4. One out of six children in the world today is involved in child labour, doing work that is damaging to his or her mental, physical and emotional development.
  5. Worldwide, it is estimated that 2.1 million young people are living with HIV, while more than 15 million children under 18 have been orphaned as a result of AIDS.


  • Stop and think about the young people In New Zealand and all over the world that face adversity everyday!
  • Discuss the issues with other young people at
  • Try and raise awareness about the issues - talk to your friends, lobby influential people to support the cause, share your opinion in the local media or online.
  • Join the fight against discrimination and prejudice, at the Global Youth Coalition on HIV and AIDS


Find out more about the Convention on the Rights of the Child
Unite for Children against AIDS -
Human Rights Watch - - child labour

This article was originally published in the Global Focus pages of Tearaway Magazine.

Start dancing - Stop AIDS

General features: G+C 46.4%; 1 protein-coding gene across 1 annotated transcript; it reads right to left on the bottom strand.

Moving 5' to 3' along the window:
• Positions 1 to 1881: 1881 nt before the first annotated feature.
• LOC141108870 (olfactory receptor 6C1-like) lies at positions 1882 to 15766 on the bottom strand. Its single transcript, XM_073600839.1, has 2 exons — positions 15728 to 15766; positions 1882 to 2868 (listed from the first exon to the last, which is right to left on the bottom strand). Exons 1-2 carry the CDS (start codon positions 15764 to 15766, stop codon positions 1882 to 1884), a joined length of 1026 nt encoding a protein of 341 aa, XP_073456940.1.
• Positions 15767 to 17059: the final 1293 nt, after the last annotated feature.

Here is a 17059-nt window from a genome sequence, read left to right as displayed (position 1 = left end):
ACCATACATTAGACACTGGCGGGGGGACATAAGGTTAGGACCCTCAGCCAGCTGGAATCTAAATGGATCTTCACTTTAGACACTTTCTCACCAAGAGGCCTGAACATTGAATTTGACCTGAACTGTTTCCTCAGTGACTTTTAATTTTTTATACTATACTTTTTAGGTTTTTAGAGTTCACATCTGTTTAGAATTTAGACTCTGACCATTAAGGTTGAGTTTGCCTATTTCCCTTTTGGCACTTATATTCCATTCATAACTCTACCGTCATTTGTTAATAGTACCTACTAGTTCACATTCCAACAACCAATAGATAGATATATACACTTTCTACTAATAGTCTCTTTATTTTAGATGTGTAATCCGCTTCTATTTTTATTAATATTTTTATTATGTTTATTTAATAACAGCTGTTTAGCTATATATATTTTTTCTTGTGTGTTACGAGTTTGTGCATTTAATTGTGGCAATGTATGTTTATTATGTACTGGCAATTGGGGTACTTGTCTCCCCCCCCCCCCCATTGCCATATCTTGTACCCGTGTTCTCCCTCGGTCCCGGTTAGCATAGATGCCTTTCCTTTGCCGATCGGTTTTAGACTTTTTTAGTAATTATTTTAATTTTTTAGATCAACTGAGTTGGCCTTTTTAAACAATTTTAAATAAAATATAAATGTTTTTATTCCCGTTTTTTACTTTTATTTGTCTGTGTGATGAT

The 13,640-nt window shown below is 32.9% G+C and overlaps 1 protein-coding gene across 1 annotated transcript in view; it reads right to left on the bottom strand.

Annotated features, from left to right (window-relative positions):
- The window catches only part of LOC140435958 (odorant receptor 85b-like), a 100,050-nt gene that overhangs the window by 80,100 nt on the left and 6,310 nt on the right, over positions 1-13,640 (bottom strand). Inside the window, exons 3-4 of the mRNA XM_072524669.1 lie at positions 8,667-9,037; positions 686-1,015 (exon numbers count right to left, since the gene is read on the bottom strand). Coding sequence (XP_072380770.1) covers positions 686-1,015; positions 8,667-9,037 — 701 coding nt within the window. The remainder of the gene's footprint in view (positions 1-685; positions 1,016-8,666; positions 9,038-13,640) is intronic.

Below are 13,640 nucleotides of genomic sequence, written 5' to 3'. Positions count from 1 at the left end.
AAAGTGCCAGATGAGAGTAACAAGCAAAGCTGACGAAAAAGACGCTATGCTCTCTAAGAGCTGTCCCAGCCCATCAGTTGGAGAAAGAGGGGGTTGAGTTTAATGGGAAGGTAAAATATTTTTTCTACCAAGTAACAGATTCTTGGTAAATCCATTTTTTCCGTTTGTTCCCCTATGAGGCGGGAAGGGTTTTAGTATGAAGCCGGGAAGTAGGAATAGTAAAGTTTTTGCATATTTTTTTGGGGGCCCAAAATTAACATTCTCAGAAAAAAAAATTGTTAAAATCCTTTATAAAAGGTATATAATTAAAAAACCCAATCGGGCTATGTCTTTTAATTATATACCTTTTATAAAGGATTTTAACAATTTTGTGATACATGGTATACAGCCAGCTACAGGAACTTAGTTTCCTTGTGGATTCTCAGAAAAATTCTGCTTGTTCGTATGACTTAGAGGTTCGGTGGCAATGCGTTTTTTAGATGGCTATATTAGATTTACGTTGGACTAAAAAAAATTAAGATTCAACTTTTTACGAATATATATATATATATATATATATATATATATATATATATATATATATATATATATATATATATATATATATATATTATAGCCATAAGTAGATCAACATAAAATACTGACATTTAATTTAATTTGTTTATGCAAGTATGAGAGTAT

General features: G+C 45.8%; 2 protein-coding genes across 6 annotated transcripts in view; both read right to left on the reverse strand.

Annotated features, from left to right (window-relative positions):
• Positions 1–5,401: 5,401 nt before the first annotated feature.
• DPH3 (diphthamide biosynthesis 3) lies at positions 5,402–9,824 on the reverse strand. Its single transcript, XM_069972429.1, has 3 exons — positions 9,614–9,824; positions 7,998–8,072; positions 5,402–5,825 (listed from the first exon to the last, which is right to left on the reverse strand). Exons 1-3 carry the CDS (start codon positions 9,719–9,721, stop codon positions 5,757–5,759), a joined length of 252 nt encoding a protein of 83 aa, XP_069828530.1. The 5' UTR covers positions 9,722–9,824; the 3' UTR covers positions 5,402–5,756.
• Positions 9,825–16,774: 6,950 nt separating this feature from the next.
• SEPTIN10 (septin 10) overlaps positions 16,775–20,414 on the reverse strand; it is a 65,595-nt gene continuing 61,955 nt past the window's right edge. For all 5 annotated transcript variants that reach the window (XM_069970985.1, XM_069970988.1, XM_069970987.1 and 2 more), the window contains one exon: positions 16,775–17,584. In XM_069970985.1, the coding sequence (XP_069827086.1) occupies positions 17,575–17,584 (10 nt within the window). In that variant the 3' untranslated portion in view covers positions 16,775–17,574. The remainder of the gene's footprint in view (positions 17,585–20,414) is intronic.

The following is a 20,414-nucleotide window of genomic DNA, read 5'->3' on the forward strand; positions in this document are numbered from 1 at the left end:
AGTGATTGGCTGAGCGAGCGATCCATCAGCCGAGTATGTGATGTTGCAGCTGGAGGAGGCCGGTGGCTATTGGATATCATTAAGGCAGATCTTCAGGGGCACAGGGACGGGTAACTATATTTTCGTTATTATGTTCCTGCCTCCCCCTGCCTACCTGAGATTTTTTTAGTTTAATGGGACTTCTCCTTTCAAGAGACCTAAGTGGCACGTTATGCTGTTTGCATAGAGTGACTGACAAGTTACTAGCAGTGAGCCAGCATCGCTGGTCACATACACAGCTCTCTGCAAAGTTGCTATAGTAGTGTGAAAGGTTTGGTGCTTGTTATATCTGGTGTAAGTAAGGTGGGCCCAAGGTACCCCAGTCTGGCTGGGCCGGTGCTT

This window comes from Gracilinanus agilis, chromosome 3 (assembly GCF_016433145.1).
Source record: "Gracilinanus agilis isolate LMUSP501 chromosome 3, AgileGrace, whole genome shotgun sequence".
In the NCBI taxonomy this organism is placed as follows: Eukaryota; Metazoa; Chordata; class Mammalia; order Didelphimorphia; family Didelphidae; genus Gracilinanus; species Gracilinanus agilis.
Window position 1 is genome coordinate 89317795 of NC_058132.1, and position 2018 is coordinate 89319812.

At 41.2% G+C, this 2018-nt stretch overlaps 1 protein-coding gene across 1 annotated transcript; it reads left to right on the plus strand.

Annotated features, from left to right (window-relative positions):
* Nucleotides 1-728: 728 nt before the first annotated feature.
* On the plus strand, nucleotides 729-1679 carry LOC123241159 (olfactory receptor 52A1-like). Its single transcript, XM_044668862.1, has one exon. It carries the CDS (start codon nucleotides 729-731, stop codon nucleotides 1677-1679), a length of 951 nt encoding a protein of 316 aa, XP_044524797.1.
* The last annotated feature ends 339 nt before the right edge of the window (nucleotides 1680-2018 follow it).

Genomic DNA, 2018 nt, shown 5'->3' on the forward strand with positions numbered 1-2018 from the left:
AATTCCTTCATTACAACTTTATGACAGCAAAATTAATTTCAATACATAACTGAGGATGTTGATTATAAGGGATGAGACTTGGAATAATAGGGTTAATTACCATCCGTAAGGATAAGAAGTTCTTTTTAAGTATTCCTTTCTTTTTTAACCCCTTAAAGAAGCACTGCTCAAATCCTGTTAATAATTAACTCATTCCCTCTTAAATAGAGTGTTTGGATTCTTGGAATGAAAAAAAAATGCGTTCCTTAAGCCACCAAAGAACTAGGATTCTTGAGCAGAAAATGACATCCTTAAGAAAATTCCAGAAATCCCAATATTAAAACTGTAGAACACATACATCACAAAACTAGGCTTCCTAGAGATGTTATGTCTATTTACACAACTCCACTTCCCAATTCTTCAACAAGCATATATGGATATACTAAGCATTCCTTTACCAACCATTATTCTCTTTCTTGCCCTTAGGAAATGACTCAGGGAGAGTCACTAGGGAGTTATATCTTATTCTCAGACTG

Friday, July 17th, 2009

By Joy Foster Christie

aids_ribbonHIV and AIDS
HIV (Human Immunodeficiency Virus) first appeared in the USA in the early 1980s and was officially recognised by scientists several years later. As HIV reproduces, it damages the body’s immune system and the human body slowly becomes more and more susceptible to infection and illness. AIDS (Acquired Immune Deficiency Syndrome) is the advanced state of HIV infection.

The infections associated with AIDS are severe, and usually lead to premature death. There is no cure. HIV is spread through infected blood and can be caught by having unprotected sex with an HIV positive person. The sharing of needles and syringes can also transmit the disease, as can childbirth and breastfeeding.

In 2007, there were over 33 million people living with HIV. More than 59% of those infected were living in Sub-Saharan Africa, the  most heavily affected region in the world.

HIV and young people
Every time a person dies of HIV and AIDS related illnesses, a family and community are affected. The impact of HIV and AIDS on young people is the most severe, particularly due to rising numbers being orphaned because of the disease. Young people are left in a vulnerable position with no adults to care for them. They are also affected by discrimination because of stigma attached to having HIV or AIDS, or losing their parents to AIDS.